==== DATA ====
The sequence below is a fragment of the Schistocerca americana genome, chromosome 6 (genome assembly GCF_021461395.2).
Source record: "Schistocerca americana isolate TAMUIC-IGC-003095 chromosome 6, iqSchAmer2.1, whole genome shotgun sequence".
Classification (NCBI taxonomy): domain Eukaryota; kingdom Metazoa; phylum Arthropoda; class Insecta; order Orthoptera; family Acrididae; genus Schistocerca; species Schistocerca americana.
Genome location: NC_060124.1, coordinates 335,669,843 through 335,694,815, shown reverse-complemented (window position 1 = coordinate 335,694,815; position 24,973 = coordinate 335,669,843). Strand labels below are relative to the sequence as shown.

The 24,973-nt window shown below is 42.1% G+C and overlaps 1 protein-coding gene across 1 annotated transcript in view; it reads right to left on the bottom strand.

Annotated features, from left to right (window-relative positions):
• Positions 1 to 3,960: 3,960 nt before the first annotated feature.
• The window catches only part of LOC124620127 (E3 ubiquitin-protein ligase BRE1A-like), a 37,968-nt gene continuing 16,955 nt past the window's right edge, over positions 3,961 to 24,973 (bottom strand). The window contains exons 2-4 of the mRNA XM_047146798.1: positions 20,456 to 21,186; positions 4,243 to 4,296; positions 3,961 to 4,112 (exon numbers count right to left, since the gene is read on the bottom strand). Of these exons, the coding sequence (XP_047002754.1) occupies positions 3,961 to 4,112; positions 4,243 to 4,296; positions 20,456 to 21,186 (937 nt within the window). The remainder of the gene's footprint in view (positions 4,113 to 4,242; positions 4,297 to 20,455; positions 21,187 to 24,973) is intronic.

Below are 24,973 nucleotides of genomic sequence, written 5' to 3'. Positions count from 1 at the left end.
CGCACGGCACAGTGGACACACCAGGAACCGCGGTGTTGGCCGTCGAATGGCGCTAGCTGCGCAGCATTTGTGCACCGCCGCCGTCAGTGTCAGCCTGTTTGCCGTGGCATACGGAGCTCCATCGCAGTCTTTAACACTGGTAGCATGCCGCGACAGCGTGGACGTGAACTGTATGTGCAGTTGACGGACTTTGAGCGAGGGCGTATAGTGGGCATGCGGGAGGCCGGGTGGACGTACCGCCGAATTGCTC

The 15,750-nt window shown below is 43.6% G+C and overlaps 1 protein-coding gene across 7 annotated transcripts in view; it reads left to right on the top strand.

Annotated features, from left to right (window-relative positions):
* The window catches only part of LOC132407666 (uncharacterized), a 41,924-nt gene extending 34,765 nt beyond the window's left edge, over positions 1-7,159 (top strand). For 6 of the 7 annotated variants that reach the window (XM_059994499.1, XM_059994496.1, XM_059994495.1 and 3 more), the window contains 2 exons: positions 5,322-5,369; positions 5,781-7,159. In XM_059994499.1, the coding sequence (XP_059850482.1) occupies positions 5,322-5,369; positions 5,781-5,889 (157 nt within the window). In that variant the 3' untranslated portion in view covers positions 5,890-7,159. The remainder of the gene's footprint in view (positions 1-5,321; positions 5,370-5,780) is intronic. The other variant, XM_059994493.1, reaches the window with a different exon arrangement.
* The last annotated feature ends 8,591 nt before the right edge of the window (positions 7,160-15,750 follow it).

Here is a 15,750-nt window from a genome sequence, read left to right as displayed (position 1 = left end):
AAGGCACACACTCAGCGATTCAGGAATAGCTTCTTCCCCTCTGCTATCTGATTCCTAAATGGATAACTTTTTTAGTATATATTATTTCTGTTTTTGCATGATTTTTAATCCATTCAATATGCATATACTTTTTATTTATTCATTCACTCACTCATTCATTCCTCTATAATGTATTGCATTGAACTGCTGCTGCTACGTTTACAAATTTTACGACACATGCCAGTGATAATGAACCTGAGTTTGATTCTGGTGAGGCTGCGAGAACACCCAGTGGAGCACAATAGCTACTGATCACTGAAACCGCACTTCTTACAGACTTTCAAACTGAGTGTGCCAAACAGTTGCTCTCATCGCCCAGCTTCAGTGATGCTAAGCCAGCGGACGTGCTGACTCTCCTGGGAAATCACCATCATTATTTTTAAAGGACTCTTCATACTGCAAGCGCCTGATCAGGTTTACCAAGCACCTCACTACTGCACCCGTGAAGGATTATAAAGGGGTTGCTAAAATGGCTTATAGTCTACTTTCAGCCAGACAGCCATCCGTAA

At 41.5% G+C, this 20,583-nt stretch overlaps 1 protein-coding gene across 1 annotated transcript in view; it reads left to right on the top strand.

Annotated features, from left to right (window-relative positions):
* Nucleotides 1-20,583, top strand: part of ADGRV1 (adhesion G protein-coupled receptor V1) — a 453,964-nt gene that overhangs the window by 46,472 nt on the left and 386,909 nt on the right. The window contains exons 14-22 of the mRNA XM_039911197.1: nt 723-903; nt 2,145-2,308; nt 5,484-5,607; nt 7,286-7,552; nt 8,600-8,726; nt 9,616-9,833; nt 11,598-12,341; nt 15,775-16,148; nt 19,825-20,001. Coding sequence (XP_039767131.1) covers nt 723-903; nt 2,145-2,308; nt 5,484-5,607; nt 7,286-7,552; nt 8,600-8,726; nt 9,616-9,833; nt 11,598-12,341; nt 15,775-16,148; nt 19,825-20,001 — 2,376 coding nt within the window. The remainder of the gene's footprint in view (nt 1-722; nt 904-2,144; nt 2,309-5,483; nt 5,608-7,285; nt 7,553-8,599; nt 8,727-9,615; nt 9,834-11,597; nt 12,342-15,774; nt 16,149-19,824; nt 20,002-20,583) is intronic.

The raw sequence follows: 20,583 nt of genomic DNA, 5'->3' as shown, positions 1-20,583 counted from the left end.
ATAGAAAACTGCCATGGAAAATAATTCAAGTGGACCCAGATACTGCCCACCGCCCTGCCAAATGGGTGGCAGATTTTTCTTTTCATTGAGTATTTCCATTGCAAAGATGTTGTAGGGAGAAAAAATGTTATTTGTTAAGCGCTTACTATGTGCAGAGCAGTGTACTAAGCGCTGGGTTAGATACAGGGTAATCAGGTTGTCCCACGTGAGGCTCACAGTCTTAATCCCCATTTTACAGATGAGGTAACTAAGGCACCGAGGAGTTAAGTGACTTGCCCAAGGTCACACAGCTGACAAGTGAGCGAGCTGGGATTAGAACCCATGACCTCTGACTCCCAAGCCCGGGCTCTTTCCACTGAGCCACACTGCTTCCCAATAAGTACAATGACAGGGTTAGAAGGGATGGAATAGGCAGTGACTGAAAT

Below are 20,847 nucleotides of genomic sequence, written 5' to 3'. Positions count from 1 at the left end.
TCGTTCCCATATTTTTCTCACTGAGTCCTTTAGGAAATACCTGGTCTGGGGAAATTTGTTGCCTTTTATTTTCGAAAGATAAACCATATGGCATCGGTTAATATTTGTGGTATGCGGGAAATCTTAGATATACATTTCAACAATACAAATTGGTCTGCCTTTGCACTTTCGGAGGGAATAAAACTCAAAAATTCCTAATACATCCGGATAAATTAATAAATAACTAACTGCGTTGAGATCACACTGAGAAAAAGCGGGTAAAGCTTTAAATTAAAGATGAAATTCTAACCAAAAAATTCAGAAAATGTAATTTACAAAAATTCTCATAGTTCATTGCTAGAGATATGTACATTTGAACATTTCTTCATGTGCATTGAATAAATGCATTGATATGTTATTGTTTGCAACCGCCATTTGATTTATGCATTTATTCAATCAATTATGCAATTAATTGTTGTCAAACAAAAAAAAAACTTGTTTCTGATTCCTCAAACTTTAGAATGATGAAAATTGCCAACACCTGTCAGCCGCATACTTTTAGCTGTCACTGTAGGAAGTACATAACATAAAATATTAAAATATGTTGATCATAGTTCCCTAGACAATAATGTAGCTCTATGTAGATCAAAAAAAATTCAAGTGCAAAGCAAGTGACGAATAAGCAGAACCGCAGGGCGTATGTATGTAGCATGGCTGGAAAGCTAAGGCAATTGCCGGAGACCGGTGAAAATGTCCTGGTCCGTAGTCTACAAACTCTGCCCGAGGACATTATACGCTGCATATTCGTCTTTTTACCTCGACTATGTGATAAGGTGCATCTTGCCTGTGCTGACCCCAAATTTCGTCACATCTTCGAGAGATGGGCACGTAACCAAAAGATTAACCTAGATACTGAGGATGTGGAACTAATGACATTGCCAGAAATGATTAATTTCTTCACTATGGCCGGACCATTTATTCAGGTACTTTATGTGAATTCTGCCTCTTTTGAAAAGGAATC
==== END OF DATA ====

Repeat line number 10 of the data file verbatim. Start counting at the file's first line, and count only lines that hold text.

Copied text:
CGCACGGCACAGTGGACACACCAGGAACCGCGGTGTTGGCCGTCGAATGGCGCTAGCTGCGCAGCATTTGTGCACCGCCGCCGTCAGTGTCAGCCTGTTTGCCGTGGCATACGGAGCTCCATCGCAGTCTTTAACACTGGTAGCATGCCGCGACAGCGTGGACGTGAACTGTATGTGCAGTTGACGGACTTTGAGCGAGGGCGTATAGTGGGCATGCGGGAGGCCGGGTGGACGTACCGCCGAATTGCTC